The holiday season can be a particularly difficult time for bereaved individuals because it is supposed to be a celebratory occasion when family and friends come together with great joy... But for those in mourning, it often brings home the realization that things will never be the same.
When something as tragic as suicide happens in your life, it's as if you now have a huge, heavy weight on your shoulders. Over time, the weight may not get lighter, but your shoulders get stronger.
My sister and I sit in my parent's bedroom as my mom looks through her sari(s), gently touching the fabric and examining the borders of each almost as if she is looking at a collection of dolls, elephants or other knickknacks that someone collects.
As Kathleen reminded me, I need to stop killing off my mother. I have the rest of my life to grieve after she dies. For today, all Mom wants is for me to be with her... now.
It's been 19 months since Mom died. As I reflect on the weeks and months following Mom's suicide, I realize how precariously my life hung in the balance. Back then I couldn't envision a day when the color, focus, or meaning would return to my world.
Death represents the ultimate unknown, a territory in which we have no experience and no control. So it is natural to feel fear when we think about death and also natural to avoid those thoughts whenever possible.
It's 8 a.m. on a Saturday, and I'm standing under a heavy sky in a muddy yard behind a three-story structure of hand-hewn limestone in the middle of nowhere. Everything feels wrong.
What Brittany did for Compassion & Choices, and for you and me, far exceeds what any one person might ordinarily have done. Hers was an extraordinary demonstration of how to live, and die.
My grandmother will forever be a proud woman. She had such pride for her family and friends, her children and grandchildren, her nieces and nephew and everyone in between. My grandmother, ever the socialite, would take me by the hand and introduce me to her friends.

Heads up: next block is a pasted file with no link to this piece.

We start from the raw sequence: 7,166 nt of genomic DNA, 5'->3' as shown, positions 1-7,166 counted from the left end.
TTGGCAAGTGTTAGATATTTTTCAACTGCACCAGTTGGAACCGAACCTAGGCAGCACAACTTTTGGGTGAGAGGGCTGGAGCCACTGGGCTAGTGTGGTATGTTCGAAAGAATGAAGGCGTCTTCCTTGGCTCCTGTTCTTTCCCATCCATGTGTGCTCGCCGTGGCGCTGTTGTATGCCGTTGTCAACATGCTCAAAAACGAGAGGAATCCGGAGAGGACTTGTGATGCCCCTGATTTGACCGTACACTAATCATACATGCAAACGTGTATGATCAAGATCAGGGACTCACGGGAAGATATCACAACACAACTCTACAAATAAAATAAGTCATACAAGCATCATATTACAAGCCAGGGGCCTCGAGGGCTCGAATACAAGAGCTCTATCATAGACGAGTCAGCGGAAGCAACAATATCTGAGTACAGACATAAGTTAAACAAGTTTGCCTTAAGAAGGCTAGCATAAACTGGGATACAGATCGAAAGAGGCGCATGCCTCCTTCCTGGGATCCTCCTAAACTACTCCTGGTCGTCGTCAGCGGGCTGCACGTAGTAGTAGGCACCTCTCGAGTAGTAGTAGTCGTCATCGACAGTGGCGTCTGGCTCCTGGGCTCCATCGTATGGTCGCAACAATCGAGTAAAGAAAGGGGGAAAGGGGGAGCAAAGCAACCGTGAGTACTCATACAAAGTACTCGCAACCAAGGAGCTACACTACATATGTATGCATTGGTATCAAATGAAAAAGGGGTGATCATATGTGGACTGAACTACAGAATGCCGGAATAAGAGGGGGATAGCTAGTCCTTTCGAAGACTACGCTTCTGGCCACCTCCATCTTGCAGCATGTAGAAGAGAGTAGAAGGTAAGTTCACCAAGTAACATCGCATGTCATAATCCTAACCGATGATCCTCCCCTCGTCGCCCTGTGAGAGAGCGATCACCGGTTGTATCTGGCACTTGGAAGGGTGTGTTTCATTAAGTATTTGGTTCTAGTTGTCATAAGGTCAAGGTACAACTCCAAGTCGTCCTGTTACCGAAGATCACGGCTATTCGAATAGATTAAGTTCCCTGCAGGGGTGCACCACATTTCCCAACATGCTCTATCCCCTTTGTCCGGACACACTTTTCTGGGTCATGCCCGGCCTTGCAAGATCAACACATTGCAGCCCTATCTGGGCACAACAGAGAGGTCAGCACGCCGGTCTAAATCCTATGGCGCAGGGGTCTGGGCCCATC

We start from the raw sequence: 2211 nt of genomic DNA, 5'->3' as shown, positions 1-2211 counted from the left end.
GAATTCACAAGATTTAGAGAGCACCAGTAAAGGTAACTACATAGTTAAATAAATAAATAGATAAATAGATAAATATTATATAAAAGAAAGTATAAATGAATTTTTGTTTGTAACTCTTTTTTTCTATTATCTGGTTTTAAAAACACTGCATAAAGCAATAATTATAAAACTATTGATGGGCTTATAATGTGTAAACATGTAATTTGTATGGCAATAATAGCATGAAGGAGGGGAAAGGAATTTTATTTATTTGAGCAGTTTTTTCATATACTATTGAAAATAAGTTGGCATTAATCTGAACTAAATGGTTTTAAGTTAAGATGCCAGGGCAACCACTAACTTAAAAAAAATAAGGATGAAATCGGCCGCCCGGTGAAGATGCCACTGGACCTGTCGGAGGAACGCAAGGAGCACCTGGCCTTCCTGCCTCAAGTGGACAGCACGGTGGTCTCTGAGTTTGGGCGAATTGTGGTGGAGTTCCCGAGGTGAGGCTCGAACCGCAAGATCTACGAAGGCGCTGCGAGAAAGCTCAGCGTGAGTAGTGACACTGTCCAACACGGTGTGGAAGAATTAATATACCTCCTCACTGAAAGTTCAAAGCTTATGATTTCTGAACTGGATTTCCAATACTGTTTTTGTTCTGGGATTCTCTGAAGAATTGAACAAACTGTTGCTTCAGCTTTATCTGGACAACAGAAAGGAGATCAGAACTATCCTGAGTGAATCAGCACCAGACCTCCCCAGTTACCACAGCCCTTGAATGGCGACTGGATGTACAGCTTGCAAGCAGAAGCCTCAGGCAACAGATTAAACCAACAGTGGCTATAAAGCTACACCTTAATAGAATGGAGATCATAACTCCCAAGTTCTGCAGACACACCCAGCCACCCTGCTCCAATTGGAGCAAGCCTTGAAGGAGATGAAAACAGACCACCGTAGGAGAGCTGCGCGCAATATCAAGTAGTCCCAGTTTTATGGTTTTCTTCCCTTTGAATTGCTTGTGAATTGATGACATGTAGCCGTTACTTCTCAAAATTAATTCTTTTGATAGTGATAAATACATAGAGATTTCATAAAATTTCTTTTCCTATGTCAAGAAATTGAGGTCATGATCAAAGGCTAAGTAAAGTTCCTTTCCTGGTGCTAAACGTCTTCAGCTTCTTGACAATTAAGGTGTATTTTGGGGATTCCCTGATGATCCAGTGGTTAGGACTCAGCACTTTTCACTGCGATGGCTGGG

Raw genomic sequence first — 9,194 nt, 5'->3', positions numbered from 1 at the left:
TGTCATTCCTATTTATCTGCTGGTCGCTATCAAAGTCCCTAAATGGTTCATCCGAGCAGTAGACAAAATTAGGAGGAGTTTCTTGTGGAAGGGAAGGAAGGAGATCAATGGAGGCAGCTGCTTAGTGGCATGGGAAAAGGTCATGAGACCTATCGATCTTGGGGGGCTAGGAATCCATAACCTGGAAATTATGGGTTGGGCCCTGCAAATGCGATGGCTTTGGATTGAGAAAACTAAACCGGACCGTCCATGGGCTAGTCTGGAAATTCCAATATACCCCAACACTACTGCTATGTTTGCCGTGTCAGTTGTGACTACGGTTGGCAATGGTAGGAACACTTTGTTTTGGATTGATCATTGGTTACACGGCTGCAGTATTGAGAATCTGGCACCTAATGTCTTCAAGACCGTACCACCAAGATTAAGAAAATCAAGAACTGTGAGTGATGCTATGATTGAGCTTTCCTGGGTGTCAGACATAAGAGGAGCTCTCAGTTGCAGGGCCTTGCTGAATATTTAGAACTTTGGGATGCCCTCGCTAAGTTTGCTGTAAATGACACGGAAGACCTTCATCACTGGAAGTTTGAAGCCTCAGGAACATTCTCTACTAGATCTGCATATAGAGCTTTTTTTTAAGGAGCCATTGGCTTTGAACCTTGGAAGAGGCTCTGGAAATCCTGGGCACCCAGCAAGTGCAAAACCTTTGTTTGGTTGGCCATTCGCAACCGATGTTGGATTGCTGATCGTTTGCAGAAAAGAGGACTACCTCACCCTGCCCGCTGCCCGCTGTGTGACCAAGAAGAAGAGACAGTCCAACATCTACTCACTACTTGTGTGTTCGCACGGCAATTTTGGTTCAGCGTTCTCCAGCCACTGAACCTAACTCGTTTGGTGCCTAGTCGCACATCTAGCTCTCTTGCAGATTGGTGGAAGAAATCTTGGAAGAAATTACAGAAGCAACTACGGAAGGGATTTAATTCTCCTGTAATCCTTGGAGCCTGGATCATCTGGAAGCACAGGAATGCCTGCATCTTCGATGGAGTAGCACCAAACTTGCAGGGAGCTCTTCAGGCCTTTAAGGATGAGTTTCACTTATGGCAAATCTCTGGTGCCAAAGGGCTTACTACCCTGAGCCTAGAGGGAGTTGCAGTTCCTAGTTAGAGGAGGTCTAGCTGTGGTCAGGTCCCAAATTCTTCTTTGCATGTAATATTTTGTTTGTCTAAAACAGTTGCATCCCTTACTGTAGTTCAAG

We parents now had to face talking with our children about death. Our kids have already suffered loss due to divorce. But this is just... so much bigger. I wanted to share this with anyone struggling with how to talk to a child about the death of a loved one. I hope it helps.
I couldn't sleep the other night. Went downstairs with a book that I wasn't enjoying, or at least a book I was experiencing in a different way, not an ordinary way.
I built my sixth Hope After Project in memory of Carla, my best friend's mom, who battled colon cancer for many years. Carla was fortunate enough to be able to live at home while undergoing treatment.
Planning for digital assets will ensure your privacy is protected, preserve your personal history, and make things easier for your personal representative and family.
None of us will "get out of here alive." So why not work as hard as we possibly can to transform the culture of dying in America from one of fear and pain and anxiety and excessive spending of health care dollars, to one of acceptance and understanding?
Surely there is a better way for Christian discourse than to resort to serious accusations of godlessness towards those who may have an alternative opinion, even if that opinion is in the minority.
Her son was feeding her like she was a little baby. A hospital cafeteria-issued tuna fish sandwich sat atop a soggy swatch of cellophane on the palm ...
An excellent death as the capstone to a life well lived requires some forethought and planning. But what if a patient is unresponsive and has not previously expressed or documented his/her wishes? The "15-Minute Test" is a helpful guide for those who have to make end-of-life decisions on behalf of their loved ones.
I am really old, and I know death is imminent. Most of my friends have passed away, and of those remaining, they suffer from health problems in some way. I am myself totally deaf and partially blind. I live by myself. I am writing this at 6 a.m. in the morning.
Beyond green burials, recent years have seen a wave of entrepreneurs offering creative options for those who choose cremation.
It's war torn and sepia-colored now, parchment like, but the little scrap of paper containing this verse has long been a treasure of mine, a template for any poem I write.